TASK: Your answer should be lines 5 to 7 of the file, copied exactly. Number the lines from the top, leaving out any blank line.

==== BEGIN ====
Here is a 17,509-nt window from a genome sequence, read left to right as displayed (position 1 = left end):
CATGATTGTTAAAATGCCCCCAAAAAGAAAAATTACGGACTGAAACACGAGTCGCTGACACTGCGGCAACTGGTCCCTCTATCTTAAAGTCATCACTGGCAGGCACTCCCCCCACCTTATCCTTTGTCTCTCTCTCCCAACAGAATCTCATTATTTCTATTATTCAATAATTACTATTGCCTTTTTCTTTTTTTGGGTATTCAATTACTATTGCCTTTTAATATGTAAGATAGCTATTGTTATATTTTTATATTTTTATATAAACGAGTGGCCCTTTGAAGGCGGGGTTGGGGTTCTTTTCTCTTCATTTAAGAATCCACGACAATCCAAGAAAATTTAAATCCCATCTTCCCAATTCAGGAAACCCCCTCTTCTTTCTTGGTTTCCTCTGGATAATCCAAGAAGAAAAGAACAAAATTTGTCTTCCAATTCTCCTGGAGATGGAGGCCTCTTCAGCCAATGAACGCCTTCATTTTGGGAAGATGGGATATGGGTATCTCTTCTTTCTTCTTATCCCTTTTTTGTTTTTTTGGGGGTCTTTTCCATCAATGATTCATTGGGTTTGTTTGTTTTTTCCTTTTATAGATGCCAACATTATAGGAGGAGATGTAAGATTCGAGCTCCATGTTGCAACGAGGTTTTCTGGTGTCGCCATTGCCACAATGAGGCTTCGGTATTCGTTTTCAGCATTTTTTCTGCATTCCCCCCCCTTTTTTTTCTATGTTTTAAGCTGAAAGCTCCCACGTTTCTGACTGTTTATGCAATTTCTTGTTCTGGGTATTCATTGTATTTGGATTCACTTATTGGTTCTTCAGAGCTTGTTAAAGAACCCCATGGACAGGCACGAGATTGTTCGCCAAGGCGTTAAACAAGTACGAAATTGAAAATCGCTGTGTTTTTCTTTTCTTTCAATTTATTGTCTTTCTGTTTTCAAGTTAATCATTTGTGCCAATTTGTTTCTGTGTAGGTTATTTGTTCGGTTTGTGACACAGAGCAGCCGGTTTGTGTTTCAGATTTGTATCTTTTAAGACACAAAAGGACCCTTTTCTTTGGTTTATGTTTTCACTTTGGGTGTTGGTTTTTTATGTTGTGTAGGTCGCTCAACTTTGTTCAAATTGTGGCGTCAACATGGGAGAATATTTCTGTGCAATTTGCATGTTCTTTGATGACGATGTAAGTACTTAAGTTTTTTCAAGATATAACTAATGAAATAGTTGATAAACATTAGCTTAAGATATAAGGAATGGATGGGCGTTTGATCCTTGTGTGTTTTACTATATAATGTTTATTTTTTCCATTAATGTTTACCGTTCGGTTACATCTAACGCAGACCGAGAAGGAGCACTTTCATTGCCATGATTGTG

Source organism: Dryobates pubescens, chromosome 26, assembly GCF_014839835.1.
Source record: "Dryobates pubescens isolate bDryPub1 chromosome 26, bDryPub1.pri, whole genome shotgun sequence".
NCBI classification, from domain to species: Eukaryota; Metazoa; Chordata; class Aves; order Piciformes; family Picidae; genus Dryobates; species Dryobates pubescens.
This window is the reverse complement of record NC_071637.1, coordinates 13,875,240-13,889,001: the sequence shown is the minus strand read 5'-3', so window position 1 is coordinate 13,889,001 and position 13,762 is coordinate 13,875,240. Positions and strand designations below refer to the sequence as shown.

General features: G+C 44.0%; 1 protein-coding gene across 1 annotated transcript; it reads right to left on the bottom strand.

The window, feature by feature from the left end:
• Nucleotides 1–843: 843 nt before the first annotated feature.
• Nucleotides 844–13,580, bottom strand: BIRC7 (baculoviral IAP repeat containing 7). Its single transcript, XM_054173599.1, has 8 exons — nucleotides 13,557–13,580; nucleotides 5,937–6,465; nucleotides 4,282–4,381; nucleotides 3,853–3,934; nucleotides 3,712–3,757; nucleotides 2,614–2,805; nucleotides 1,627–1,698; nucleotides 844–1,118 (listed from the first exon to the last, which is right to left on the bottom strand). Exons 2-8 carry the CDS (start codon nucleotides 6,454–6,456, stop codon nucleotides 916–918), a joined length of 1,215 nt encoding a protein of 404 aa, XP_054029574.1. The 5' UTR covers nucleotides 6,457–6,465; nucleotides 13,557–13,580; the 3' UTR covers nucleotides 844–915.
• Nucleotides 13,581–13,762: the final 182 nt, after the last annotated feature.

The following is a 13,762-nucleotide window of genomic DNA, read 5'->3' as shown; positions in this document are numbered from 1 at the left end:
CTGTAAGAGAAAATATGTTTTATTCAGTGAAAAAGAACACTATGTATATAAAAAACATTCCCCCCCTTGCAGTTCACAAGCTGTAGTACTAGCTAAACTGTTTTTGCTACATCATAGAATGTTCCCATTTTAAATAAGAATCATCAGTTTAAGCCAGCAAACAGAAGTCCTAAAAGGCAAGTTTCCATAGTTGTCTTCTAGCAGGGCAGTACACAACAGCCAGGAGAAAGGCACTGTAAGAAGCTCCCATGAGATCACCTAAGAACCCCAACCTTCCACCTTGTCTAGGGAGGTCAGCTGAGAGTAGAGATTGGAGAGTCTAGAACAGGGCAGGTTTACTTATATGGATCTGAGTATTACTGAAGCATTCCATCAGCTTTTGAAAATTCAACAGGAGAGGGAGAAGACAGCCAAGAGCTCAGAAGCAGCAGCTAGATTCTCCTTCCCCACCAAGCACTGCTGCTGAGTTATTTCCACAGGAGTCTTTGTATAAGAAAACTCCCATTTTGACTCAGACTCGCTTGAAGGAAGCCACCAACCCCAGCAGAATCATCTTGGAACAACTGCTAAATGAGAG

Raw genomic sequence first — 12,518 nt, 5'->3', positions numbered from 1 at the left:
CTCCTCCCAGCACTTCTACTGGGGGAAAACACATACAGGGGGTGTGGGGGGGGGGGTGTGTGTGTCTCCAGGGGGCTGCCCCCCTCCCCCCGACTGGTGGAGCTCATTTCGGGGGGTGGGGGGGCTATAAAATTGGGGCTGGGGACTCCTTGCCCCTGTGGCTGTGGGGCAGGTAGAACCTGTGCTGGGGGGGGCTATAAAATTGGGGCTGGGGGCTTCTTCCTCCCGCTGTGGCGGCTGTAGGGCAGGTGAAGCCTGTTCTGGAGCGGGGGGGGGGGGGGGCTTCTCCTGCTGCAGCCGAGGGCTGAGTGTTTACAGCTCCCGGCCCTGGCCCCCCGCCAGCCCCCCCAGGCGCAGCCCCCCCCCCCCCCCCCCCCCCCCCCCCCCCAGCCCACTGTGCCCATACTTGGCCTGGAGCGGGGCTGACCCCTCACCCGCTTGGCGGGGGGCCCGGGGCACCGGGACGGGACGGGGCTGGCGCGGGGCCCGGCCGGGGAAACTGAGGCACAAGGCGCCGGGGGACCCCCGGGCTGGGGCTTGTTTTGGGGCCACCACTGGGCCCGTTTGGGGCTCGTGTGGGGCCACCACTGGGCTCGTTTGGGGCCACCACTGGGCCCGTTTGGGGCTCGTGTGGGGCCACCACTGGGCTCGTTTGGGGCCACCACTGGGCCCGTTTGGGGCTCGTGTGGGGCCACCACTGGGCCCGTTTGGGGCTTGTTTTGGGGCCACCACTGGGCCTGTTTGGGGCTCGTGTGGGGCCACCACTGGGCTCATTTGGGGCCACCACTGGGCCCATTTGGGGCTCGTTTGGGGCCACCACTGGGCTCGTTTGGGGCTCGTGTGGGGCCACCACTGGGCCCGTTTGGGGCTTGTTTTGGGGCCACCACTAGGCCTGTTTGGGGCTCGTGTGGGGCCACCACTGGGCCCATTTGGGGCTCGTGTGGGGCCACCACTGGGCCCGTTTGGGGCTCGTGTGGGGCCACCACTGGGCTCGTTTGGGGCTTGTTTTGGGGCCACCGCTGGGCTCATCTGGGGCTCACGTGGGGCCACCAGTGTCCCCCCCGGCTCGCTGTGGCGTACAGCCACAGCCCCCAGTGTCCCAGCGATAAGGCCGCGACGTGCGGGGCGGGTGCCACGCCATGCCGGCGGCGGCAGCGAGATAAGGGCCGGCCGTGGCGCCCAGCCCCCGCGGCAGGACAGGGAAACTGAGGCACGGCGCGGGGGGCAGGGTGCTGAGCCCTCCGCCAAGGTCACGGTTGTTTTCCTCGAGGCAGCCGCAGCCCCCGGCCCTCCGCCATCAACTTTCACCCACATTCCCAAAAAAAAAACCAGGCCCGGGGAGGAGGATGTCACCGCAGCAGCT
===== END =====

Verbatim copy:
NCBI classification, from domain to species: Eukaryota; Metazoa; Chordata; class Aves; order Piciformes; family Picidae; genus Dryobates; species Dryobates pubescens.
This window is the reverse complement of record NC_071637.1, coordinates 13,875,240-13,889,001: the sequence shown is the minus strand read 5'-3', so window position 1 is coordinate 13,889,001 and position 13,762 is coordinate 13,875,240. Positions and strand designations below refer to the sequence as shown.

General features: G+C 44.0%; 1 protein-coding gene across 1 annotated transcript; it reads right to left on the bottom strand.